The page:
Dad died when I was 3 and Mom got into a very sad situation, since Dad didn't leave any money and she couldn't work because my sister was only 8 months old, and in that time there were no nursery schools nor did she have any close relatives to take care of her. While she was looking for a convenient job, she made bread and sold it by herself.


Finally, she got a job as a clerk in the graveyard from San Bartolo, which she accepted because there was a house next to the office and she was going to be able to take care of us. I don't know how many years we lived there. I just remember that every weekend we used to go to Pachuca to buy groceries and other things we needed, since the graveyard was 5 kms. from Pachuca, in a deserted area.

And we used to walk along the loose-topsoiled road. While I helped Mom carrying some bags with groceries, she carried my sister in her arms, as well as some other bags. Despite everything, our house in Pachuca wasn't sold, and we used to go there every week.

Mom, my sister Alicia and I

I don't remember how long we lived in the graveyard, but we finally got back to Pachuca, since Mom got a new job in the Registro Civil office (the office in México in which people register their marriages and their new-born babies).
Then, I was sent to what today is known as "the kindergarden", and which in that time was known as "Escuela de Parvulitos" (Toddlers school). My sister was being taken care of by an aunt of mine, who by that time lived in a nearby house.



Some years went by and then it was time for me to get in the Primary school, so I was registered in a school called "Liceo Hidalgo". Due to the fact that we knew the director, and that Mom had been a Primary School teacher before getting married (something unusual for a woman in Mexico at that time), only a small amount was charged to us in that school.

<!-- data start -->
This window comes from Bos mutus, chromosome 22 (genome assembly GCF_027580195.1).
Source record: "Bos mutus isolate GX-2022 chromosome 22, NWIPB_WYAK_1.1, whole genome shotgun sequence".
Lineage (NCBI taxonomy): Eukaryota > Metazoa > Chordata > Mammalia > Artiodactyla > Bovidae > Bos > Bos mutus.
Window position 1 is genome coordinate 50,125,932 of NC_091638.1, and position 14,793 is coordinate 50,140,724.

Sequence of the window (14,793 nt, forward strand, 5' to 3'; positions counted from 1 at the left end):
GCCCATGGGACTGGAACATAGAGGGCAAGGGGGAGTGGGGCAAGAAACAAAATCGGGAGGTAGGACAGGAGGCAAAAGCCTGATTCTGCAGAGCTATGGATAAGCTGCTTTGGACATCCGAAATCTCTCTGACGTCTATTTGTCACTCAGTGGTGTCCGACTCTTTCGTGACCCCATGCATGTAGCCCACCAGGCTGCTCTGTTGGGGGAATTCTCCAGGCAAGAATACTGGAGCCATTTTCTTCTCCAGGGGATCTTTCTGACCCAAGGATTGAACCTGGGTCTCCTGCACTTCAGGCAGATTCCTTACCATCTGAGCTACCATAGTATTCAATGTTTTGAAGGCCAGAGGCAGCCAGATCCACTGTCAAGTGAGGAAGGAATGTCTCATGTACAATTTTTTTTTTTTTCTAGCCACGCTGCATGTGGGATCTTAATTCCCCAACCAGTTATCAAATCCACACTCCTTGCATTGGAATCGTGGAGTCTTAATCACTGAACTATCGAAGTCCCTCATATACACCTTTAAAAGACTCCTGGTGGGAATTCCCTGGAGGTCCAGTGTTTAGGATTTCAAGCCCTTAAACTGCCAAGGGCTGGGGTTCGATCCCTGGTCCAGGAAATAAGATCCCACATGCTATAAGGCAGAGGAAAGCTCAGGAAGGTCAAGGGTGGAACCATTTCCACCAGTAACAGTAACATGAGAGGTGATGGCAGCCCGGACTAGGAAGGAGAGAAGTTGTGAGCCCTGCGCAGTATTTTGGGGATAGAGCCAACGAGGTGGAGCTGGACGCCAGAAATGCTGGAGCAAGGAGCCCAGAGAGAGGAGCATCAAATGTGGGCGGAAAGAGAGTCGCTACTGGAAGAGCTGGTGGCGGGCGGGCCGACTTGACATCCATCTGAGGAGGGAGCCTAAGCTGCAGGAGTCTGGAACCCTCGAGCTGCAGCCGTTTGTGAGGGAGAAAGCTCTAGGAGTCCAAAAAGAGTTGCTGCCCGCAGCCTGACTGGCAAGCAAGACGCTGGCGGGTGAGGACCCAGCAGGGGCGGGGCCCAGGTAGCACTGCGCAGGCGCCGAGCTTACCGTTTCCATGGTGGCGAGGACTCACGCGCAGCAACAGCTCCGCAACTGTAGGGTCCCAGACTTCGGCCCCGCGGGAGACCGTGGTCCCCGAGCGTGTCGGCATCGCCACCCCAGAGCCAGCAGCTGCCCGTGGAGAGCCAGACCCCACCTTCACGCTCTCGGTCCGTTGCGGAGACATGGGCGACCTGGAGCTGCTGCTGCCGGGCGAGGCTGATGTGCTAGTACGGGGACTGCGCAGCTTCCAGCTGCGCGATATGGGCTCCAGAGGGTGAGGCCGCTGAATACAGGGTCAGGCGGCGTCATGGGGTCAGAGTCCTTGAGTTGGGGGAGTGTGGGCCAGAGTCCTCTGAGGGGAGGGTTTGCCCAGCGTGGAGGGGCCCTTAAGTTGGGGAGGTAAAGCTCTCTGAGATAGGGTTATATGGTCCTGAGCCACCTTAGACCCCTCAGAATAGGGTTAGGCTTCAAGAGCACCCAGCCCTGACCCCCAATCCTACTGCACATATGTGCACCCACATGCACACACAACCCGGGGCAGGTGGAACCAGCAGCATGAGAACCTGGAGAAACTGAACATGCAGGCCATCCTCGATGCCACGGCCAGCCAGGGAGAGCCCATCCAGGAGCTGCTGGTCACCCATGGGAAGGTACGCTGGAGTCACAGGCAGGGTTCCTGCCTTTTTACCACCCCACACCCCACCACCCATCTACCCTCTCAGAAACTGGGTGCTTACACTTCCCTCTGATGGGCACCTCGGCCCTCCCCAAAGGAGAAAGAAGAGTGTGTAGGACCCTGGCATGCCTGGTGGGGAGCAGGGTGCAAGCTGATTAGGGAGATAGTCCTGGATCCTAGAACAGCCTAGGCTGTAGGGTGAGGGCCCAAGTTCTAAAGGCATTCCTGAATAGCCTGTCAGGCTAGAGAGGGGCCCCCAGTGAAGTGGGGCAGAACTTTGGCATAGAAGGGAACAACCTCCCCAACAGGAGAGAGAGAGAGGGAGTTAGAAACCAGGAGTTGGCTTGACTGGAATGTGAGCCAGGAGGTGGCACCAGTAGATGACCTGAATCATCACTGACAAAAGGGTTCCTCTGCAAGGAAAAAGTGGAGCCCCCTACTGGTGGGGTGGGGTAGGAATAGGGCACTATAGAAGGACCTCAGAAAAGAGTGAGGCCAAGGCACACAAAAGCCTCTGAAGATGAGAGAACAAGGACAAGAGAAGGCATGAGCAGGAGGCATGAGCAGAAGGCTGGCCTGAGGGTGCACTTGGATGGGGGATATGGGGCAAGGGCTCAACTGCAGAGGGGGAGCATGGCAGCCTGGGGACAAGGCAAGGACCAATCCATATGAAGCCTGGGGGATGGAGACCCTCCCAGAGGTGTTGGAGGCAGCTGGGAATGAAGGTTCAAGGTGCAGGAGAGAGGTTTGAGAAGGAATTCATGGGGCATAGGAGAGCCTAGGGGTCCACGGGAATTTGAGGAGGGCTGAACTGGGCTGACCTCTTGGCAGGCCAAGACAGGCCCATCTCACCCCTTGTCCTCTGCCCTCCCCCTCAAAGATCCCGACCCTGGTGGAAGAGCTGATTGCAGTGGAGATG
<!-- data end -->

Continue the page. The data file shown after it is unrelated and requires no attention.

The owner and director was a man called Gayo Suárez, and the school had everything good schools have, since it had been the best in the Porfirio Díaz Era. It had a very nice well-equipped gym, many ammunition riffles for military exercises, which we did once a week.

The teachers who made up the staff were mainly the director's relatives. By the way, one of them, a female teacher called Rosita, was a very old-fashioned young lady, who used to wear very old-fashioned dresses. However, she was a very kind person and a connoisseur of students'
personalities and behaviors. She never scolded us students, but she had us quiet and paying attention to all of her words. She was my teacher in third and fourth grade and I learned a lot of things in her classes.

Me in those years

Professor Gayo Suárez came to be my teacher in fifth grade, and that was the end, since he fell in love with a niece of his, who was much younger than him, and he often left us in order to visit her. To entertain us, he had one of my classmates who had a gift for drawing draw on the board scenes of boys playing soccer, basketball and other sports so that we could copy them while he was out visiting his niece. Mom knew all about it and she took us out of that school right away, before the school year ended, so we stayed home for the rest of that school year, hence losing it.